It's also a security measure, as well as also being "neighbor friendly", which the latter I can easily see many saying "Who cares, I hate my neighbors".

    So, this post at least finds it's way back to being more on-topic, but I would rather not continue the discussion. I do appreciate that you seem to have exercised some restraint, in this last post, which was unexpected.
     
  8. tivoboy

    tivoboy Member

    681
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    Jan 14, 2002
    SFO
  9. Bigg

    Bigg Active Member

    5,417
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    Oct 30, 2003
    Hartford-...
    The bottom line is that your system is an oddball system, and it is, in fact, extremely sensitive to RF performance, and splitters are a major factor in that, so you're, rightfully so, very sensitive to splitter quality and ratings. However, most systems simply don't have that sensitivity, and that is a factor as to why cable systems aren't going above 750mhz or 860mhz. On a 650mhz system like I have, I just don't have to be. I just find whatever is in the basement or in a drawer somewhere and stack splitters up and do all sorts of other horrible things, and it works fine. Most systems, in reality, are in between those two extremes.

    MoCA is far more resilient than the RF from the cable company, as the RF power levels are just that much higher. It's something like 50dB, so it will basically blast through anything other than a filter.
     
  10. nooneuknow

    nooneuknow TiVo User Since 2007

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    Feb 5, 2011
    Cox Cable...
    Now that the specifics of your cable network have been fully and thoroughly disclosed, as well as most of mine, I can agree with non BS-calling part of the initial post that started this conversation.

    Would I ever recommend a <1Ghz rated splitter to anybody, without knowing details they might not even know? Still, no. I'd err on the side of caution. If somebody asked if <1Ghz might work (in a pinch, temporarily, etc), without knowing cable network specifics, I'd say it depends on many factors, and it's just easier (although often at higher cost) to get 1Ghz ones, if they don't know their cable network specifics.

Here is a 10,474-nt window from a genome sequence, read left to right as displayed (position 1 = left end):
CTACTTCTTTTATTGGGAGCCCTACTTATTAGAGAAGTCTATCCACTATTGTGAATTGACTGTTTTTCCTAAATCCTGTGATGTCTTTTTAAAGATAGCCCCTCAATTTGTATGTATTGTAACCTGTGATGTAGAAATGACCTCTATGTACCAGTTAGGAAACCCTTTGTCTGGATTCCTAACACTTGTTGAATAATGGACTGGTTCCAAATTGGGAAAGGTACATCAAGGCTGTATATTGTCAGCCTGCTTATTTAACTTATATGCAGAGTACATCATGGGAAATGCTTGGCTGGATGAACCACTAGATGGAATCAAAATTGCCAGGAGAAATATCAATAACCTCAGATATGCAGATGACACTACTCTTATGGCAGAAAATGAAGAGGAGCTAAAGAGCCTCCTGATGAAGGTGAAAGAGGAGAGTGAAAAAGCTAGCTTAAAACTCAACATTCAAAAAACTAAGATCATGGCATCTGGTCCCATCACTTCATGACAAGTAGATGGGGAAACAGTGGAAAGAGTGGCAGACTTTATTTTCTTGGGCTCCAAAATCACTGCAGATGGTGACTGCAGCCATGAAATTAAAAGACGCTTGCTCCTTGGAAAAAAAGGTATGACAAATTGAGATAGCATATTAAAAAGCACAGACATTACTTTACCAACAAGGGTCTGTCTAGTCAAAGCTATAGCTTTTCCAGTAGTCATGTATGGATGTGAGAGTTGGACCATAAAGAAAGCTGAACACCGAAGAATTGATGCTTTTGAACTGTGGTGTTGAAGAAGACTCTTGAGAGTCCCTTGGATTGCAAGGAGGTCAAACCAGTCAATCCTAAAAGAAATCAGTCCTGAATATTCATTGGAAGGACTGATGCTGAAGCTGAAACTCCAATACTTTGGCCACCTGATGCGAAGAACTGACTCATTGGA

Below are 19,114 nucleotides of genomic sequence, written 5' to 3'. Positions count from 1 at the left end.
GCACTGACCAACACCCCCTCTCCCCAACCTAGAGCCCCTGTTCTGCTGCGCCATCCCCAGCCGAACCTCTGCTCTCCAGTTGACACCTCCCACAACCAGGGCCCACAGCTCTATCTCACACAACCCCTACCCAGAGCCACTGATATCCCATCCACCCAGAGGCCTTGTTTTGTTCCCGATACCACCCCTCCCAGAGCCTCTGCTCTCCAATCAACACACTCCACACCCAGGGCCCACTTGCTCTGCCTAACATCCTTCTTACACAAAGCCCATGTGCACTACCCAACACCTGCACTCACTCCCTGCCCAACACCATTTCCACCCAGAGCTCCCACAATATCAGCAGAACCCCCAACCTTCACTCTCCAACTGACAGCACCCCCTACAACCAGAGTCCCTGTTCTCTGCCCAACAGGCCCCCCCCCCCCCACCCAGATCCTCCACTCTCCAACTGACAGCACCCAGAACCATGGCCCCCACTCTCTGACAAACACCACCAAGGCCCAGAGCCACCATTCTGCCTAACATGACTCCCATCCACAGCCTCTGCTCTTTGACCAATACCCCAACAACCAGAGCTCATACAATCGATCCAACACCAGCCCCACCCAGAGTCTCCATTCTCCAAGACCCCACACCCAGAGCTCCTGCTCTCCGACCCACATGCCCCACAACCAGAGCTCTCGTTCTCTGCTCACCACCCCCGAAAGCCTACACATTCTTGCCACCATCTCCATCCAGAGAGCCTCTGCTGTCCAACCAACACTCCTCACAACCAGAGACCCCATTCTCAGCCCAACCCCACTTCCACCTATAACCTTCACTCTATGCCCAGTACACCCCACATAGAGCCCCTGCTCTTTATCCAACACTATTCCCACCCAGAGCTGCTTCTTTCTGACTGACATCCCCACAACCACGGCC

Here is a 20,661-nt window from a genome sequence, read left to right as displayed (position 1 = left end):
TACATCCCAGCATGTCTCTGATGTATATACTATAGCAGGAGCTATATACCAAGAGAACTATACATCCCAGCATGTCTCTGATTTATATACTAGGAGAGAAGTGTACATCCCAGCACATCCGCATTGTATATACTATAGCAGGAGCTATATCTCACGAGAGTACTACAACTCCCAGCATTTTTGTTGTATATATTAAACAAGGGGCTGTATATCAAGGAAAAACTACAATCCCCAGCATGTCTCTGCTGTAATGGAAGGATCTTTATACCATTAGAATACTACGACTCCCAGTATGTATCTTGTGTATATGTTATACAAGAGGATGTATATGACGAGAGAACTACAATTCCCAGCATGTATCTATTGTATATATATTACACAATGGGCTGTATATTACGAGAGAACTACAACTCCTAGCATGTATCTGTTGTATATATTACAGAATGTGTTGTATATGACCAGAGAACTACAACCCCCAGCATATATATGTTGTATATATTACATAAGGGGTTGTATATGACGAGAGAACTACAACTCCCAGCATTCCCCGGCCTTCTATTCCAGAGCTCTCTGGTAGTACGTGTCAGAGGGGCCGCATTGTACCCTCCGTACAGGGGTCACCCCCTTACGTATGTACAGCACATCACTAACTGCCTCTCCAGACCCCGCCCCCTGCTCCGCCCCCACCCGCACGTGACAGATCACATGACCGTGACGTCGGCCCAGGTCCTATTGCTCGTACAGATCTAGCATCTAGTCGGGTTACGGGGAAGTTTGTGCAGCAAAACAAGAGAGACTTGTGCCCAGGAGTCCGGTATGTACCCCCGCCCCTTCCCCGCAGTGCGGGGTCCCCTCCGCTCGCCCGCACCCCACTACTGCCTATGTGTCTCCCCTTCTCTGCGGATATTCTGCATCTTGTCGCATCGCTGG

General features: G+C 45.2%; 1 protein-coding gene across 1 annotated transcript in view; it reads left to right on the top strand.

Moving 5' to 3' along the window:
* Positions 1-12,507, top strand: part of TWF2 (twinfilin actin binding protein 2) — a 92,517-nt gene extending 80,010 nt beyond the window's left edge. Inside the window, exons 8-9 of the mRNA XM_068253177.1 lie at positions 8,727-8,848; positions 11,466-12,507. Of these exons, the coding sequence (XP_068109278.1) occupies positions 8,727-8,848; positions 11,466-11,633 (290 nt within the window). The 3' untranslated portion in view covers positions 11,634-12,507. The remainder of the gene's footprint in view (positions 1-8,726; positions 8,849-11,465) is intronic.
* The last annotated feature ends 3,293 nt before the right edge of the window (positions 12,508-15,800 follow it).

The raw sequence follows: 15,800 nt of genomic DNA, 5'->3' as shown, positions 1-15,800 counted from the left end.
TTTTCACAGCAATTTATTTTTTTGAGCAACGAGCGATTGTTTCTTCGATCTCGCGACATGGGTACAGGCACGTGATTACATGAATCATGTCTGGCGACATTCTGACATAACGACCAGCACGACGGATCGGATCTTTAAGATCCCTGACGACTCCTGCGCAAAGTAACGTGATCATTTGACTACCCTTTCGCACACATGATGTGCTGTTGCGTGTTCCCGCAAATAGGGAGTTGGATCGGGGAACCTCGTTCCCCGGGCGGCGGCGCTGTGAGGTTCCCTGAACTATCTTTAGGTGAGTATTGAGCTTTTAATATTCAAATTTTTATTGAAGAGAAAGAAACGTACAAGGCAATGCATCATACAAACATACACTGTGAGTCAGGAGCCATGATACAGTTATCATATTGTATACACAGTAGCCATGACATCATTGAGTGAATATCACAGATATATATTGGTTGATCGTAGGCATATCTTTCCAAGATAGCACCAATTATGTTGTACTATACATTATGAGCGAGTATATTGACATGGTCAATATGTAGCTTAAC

It would be logical to figure that the larger the MoCA network, the larger the house, the longer the coax runs (as well as age/quality/ratings of the coax), an increased number of splitters, and many other factors, could logically make your 860Mhz splitters an issue. The 1Ghz ones *should* marginally produce a better level of signal, SNR, and isolation, if used on a <1Ghz cable network. Your own statements would back this up, theoretically speaking.

    Yes, my cable network may be one of very few like it, if there even are any identical to it (Fully-used 1Ghz, w/analog, w/SDV, with DOCSIS 2 & 3 supported). It is an oddball one, very temperamental, and very sensitive to the point of what is "in-spec" can fail to work, due to loose manufacturing tolerances.

    Your cable network is over-due for an upgrade, to even use the 860Mhz rating of your splitters. It's where my network was at ~12 years ago (minus analog, which I think you said you no longer have) and mine was using 1Ghz splitters at that time (I swear on that). At the time, finding 1Ghz splitters in retail stores was absurdly cost-prohibitive (when you even could find them), but that was ~12 years ago.